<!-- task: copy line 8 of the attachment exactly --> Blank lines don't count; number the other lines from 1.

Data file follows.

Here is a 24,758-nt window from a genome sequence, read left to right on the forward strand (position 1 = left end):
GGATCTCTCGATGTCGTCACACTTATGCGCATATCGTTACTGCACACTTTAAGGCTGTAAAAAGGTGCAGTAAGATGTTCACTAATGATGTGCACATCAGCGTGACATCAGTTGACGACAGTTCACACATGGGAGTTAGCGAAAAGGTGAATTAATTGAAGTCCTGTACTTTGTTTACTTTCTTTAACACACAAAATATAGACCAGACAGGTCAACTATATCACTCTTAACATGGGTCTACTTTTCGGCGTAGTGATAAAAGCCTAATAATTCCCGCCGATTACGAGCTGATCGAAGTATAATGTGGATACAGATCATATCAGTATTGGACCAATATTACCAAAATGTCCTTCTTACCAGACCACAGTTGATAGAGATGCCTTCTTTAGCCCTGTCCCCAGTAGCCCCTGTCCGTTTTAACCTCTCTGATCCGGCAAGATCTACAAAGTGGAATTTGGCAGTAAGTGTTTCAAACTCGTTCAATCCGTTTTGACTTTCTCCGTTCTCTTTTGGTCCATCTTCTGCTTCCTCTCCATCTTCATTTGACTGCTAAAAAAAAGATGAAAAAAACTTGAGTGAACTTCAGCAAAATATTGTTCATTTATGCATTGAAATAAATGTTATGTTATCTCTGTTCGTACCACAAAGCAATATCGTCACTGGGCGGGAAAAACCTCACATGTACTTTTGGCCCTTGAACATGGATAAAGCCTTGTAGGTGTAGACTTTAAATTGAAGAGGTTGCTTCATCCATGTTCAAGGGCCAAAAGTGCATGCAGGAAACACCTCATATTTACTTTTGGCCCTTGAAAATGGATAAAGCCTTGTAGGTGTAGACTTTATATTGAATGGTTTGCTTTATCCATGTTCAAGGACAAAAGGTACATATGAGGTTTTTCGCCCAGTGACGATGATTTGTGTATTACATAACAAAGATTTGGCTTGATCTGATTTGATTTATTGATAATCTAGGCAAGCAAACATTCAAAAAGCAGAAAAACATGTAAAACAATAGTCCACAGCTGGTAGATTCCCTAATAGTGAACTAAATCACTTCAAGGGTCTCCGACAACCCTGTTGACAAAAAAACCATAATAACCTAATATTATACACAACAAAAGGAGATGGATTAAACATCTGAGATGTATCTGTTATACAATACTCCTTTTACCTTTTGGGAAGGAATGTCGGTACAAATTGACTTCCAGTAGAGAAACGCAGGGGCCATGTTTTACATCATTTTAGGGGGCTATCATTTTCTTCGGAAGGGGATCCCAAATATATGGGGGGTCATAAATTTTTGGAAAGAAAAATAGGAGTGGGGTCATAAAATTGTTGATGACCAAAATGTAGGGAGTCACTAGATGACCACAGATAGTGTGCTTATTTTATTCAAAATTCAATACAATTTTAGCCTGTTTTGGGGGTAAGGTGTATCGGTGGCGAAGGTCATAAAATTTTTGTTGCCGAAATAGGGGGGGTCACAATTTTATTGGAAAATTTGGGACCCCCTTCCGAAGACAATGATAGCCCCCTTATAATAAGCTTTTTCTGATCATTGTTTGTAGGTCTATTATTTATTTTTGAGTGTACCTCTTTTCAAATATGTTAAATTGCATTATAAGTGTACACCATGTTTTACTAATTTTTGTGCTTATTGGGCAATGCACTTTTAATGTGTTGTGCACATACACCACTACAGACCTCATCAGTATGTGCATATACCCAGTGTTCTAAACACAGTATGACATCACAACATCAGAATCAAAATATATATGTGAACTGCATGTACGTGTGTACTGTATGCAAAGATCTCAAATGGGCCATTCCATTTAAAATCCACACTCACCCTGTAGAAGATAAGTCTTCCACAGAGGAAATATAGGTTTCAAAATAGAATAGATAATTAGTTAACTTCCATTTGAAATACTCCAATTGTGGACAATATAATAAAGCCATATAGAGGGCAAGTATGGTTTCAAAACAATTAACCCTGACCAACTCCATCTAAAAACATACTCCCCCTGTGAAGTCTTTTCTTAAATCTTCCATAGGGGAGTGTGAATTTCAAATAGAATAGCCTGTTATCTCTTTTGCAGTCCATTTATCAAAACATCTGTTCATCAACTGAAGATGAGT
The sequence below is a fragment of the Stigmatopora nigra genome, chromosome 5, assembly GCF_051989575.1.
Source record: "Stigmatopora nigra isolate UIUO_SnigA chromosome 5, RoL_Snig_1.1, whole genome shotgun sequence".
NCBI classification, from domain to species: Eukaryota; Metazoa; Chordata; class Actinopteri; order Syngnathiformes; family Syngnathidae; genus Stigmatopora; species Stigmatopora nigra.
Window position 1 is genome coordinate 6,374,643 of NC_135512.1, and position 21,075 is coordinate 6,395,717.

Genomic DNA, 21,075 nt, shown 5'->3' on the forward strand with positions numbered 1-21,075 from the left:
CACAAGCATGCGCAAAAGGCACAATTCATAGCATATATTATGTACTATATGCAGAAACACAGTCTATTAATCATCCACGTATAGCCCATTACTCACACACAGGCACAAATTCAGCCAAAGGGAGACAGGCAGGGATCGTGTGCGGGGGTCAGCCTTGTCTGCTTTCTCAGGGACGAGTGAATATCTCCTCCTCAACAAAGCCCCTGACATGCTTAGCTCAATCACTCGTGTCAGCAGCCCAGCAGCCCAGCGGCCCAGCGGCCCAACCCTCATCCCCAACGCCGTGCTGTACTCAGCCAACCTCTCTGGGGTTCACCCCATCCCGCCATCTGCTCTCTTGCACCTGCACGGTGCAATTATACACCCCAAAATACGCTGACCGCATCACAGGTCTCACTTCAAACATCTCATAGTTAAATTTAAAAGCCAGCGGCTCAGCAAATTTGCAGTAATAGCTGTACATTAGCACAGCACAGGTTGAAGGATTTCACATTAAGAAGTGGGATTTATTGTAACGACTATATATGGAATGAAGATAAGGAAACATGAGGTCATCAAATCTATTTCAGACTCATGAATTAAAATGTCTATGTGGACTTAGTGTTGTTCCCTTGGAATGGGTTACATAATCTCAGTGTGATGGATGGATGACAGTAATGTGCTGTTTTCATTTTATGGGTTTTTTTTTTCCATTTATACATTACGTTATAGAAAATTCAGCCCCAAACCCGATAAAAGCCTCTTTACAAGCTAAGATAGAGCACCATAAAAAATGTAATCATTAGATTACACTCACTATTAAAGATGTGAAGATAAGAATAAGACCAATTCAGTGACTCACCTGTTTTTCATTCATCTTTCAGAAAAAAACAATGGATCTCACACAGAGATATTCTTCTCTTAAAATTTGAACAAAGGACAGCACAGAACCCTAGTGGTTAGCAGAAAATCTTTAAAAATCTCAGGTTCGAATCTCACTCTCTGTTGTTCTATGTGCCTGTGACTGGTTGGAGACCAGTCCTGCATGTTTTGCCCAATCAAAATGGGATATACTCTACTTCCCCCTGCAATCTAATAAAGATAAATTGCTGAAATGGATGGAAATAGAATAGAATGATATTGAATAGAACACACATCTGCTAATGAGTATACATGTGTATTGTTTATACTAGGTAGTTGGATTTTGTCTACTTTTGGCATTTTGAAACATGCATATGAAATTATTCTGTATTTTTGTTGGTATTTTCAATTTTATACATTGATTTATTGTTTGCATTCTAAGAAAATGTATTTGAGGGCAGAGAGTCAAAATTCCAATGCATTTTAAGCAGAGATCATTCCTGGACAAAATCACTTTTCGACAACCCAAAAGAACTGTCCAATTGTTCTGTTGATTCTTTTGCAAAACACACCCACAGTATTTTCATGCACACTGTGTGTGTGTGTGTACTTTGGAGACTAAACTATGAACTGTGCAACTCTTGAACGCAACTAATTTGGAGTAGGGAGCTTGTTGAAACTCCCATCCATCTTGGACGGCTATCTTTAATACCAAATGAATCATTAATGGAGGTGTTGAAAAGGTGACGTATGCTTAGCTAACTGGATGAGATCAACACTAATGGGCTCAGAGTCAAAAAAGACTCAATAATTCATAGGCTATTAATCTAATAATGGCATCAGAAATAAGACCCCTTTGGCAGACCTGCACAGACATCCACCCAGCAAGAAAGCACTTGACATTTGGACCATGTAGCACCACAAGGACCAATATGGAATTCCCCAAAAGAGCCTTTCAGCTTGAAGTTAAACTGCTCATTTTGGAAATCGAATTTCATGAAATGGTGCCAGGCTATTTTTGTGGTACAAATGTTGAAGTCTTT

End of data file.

CACAAGCATGCGCAAAAGGCACAATTCATAGCATATATTATGTACTATATGCAGAAACACAGTCTATTAATCATCCACGTATAGCCCATTACTCACACACAGGCACAAATTCAGCCAAAGGGAGACAGGCAGGGATCGTGTGCGGGGGTCAGCCTTGTCTGCTTTCTCAGGGACGAGTGAATATCTCCTCCTCAACAAAGCCCCTGACATGCTTAGCTCAATCACTCGTGTCAGCAGCCCAGCAGCCCAGCGGCCCAGCGGCCCAACCCTCATCCCCAACGCCGTGCTGTACTCAGCCAACCTCTCTGGGGTTCACCCCATCCCGCCATCTGCTCTCTTGCACCTGCACGGTGCAATTATACACCCCAAAATACGCTGACCGCATCACAGGTCTCACTTCAAACATCTCATAGTTAAATTTAAAAGCCAGCGGCTCAGCAAATTTGCAGTAATAGCTGTACATTAGCACAGCACAGGTTGAAGGATTTCACATTAAGAAGTGGGATTTATTGTAACGACTATATATGGAATGAAGATAAGGAAACATGAGGTCATCAAATCTATTTCAGACTCATGAATTAAAATGTCTATGTGGACTTAGTGTTGTTCCCTTGGAATGGGTTACATAATCTCAGTGTGATGGATGGATGACAGTAATGTGCTGTTTTCATTTTATGGGTTTTTTTTTTCCATTTATACATTACGTTATAGAAAATTCAGCCCCAAACCCGATAAAAGCCTCTTTACAAGCTAAGATAGAGCACCATAAAAAATGTAATCATTAGATTACACTCACTATTAAAGATGTGAAGATAAGAATAAGACCAATTCAGTGACTCACCTGTTTTTCATTCATCTTTCAGAAAAAAACAATGGATCTCACACAGAGATATTCTTCTCTTAAAATTTGAACAAAGGACAGCACAGAACCCTAGTGGTTAGCAGAAAATCTTTAAAAATCTCAGGTTCGAATCTCACTCTCTGTTGTTCTATGTGCCTGTGACTGGTTGGAGACCAGTCCTGCATGTTTTGCCCAATCAAAATGGGATATACTCTACTTCCCCCTGCAATCTAATAAAGATAAATTGCTGAAATGGATGGAAATAGAATAGAATGATATTGAATAGAACACACATCTGCTAATGAGTATACATGTGTATTGTTTATACTAGGTAGTTGGATTTTGTCTACTTTTGGCATTTTGAAACATGCATATGAAATTATTCTGTATTTTTGTTGGTATTTTCAATTTTATACATTGATTTATTGTTTGCATTCTAAGAAAATGTATTTGAGGGCAGAGAGTCAAAATTCCAATGCATTTTAAGCAGAGATCATTCCTGGACAAAATCACTTTTCGACAACCCAAAAGAACTGTCCAATTGTTCTGTTGATTCTTTTGCAAAACACACCCACAGTATTTTCATGCACACTGTGTGTGTGTGTGTACTTTGGAGACTAAACTATGAACTGTGCAACTCTTGAACGCAACTAATTTGGAGTAGGGAGCTTGTTGAAACTCCCATCCATCTTGGACGGCTATCTTTAATACCAAATGAATCATTAATGGAGGTGTTGAAAAGGTGACGTATGCTTAGCTAACTGGATGAGATCAACACTAATGGGCTCAGAGTCAAAAAAGACTCAATAATTCATAGGCTATTAATCTAATAATGGCATCAGAAATAAGACCCCTTTGGCAGACCTGCACAGACATCCACCCAGCAAGAAAGCACTTGACATTTGGACCATGTAGCACCACAAGGACCAATATGGAATTCCCCAAAAGAGCCTTTCAGCTTGAAGTTAAACTGCTCATTTTGGAAATCGAATTTCATGAAATGGTGCCAGGCTATTTTTGTGGTACAAATGTTGAAGTCTTT